"My child, don’t lose courage, trust in the Blessed Virgin who has never abandoned those who have recourse to Her.  You will not pray to Her in vain.  The day will come when the saving water will flow on your forehead and your Beloved Saviour will come in your heart."

The cycle of studies having arrived, Mariappen successfully passed his exams.  At that moment, his fatal illness had already showed its first symptoms.  The doctor diagnosed the tuberculosis of the intestines and suggested to send the patient to the Sanitarium of Manamadurai, 300 km away.  This was done and I remained without news for a few months.

One morning, as I was leaving the chapel, I saw a little car parked in front of the orphanage; beside it, a man whom I immediately recognized as the father of Mariappen.  "My son is dying", he said, "and he begged me for the grace to bring him to you: he wants to die in your arms." I understood ...  I got nearer to the car and looked inside.  What a sad spectacle!  Could that skeleton with terribly swollen feet, be Mariappen?  His life held on to a faint breath.  When he heard my voice, his face lit up but he didn’t even have the strength to open his eyes.  I had him brought to the Catholic hospital, next to the industrial school.

As I was finishing my lunch, the superior of the Sisters informed me that the child was at his worst.  He wanted baptism but wanted that his father consent to it.  I threw a glance at the picture of St Thérèse and ran to the hospital.  The first person I met was the dying child’s father.  "You know that your son is going to die?"  "Alas! yes, Father"  "Well, do you want to make him happy forever?"  "How, Father?"  "By making him a Christian."  "Father," he said, "my child is yours because he wanted to die near you.  Do whatever you want."  I went to the young patient and told him the news.  "Tell my father to come here."  And as the sobbing man repeated what he had told me, three times Mariappen repeated these words: "How happy I am!"  Then, seeking with difficulty the hand of his father, he put it in my hand: "Promise me that you, my mother, my brothers and my sisters, all of you will become Christians."  And the father promised solemnly.

Religion had had no more secrets for Mariappen for a long time already.  It was very easy to instruct him.  "My child, I am going to baptize you; then I will bring the Holy Viaticum and, at last, you will have the happiness to receive this Jesus that you have desired so much."

Filled with joy, I went to fetch the Blessed Sacrament, and at 5 p.m., in a scene which must have delighted the Heavenly Court, Jesus satisfied the desires of this soul so well prepared.  What was Mariappen’s thanksgiving?  The Divine Master alone knows it, but the joy visible in his face betrayed a part of the truth, it seemed that an angel had come down on earth.

This thanksgiving continued until the hour of death which came at 4 a.m. the following morning.  The dying edified all those who got near him; until his last minute, he kept his lucidity, moving all the bystanders to tears by his acts of love of God.  What a beautiful moment it must have been when dressed in his baptismal innocence, this soul saw face to face the God so much loved and so much longed for!  Once again, the Virgin Mary had covered with her saving mantle one who trusted in Her.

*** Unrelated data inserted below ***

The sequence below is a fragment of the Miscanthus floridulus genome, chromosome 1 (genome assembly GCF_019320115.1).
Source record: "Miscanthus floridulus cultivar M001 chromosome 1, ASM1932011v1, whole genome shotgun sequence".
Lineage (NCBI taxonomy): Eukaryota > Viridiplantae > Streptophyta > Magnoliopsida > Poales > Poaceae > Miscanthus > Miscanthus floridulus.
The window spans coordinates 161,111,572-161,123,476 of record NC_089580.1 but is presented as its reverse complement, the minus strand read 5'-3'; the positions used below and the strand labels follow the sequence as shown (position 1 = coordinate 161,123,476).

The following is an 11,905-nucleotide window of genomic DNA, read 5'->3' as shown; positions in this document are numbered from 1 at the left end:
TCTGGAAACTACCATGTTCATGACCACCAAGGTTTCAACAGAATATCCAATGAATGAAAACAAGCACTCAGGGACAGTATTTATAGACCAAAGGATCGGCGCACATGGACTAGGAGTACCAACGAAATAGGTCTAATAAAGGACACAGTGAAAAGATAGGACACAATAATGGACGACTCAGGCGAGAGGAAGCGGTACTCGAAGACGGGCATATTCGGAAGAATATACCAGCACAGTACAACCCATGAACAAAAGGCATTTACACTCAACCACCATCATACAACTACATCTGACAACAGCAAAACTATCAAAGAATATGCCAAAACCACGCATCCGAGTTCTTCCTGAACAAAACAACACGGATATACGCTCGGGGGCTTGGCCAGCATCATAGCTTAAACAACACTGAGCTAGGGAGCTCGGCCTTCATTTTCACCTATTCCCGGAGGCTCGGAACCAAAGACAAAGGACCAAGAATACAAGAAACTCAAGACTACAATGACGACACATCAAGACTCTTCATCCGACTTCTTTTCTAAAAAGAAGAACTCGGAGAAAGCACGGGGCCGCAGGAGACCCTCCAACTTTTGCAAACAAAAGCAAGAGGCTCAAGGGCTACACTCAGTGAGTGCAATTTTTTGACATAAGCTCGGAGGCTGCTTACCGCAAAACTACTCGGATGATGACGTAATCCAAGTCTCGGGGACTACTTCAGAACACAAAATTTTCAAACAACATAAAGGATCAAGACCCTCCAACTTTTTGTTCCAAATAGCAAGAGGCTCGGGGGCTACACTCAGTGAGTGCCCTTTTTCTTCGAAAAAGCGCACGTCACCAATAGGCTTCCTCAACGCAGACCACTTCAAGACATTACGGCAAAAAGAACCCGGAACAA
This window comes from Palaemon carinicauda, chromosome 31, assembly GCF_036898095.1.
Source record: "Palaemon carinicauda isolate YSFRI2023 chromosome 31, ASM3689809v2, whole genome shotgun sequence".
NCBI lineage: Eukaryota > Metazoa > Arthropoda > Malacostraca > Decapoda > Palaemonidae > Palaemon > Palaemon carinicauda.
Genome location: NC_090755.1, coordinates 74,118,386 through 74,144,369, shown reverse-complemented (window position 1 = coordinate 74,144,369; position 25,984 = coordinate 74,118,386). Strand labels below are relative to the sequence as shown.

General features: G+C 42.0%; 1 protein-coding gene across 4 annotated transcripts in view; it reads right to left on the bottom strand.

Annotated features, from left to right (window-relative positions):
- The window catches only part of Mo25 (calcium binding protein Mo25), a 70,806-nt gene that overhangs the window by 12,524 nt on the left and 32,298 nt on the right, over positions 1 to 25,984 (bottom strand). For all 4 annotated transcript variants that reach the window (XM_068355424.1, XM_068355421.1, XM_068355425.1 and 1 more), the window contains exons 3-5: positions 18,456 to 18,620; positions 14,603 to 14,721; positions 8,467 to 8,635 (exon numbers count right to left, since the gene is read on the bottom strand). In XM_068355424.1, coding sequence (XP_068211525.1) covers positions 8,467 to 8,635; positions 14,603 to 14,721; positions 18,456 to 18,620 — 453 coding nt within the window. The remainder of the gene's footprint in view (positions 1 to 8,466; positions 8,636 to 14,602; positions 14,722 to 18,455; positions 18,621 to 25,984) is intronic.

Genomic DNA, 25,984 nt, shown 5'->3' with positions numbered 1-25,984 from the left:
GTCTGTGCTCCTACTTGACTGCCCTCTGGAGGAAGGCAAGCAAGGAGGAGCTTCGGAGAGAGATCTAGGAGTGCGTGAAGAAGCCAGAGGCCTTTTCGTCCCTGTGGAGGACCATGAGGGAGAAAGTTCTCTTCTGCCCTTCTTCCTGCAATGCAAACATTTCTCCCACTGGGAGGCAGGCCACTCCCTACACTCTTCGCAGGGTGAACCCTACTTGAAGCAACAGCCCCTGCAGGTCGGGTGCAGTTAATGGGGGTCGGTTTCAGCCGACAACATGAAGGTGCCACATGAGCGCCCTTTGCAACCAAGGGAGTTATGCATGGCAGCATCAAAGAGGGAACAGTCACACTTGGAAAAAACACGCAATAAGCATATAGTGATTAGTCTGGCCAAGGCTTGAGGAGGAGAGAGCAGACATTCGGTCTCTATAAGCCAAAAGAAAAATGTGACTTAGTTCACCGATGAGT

The neophyte’s funerals were as solemn as possible.  All the personnel of the Institute insisted to accompany him to his last dwelling.  But a special favour, he was to be buried in the graveyard of the Cathedral.  A procession was formed, filling the whole width of the street.  In two ranks,  his classmates proceeded, recollected, with palms in their hands, singing hymns and praying.  Behind the hearse, the father was saying: "They are burying my son like a Rajah!"  When the cortege went through Sanards’ street, his family reproached him to have let his son become a Christian, embraced this "villain" religion.  The man replied: "Villain religion, I don’t know, but what I know is that it has more respect for the dead than you do!"

In the shadow of the Eucharistic Saviour whom he loved so much, Mariappen is awaiting the day of the glorious resurrection.  From the height of heaven, he prays for his brethren still involved in idolatry.  And we love to attribute to his intercession the conversions which followed his in our Institute.

Fr. R. Michotte, Foreign Missions of Paris
(Annales de la Propagation de la Foi, Québec, Nov.-Dec. 1938, pp. 270-273.)

For the Missions of Asia: One Million Hail Marys Daily

    As An act of faith in the all powerful intercession of the Blessed Virgin Mary, Mediatrix of all Graces, and as a token of missionary charity towards the very great number of souls in Asia, 

    I wish to pledge ____ decades of the Rosary everyday  "For the Missions of Asia"

    I understand that I need not necessarily add extra prayers but that simply need to add that intention "For the Missions of Asia" to my usual daily prayers. 
Name: _____________________________________________ 
Send this form (or a copy) toFather Superior, Our Lady of Victories, 2 Canon Road, New Manila, Quezon City 1112, Philippines. 
The progress of this ongoing spiritual bouquet will be related in the future issues of the Missionary Letter.  As of May 1, 1998, around 250,000 Hail Marys are being said daily for this intention.  This letter will be sent free of charge to all those who pledge to pray "For the Missions of Asia".  (Those who attend Asian Mass centers can get their copy there.)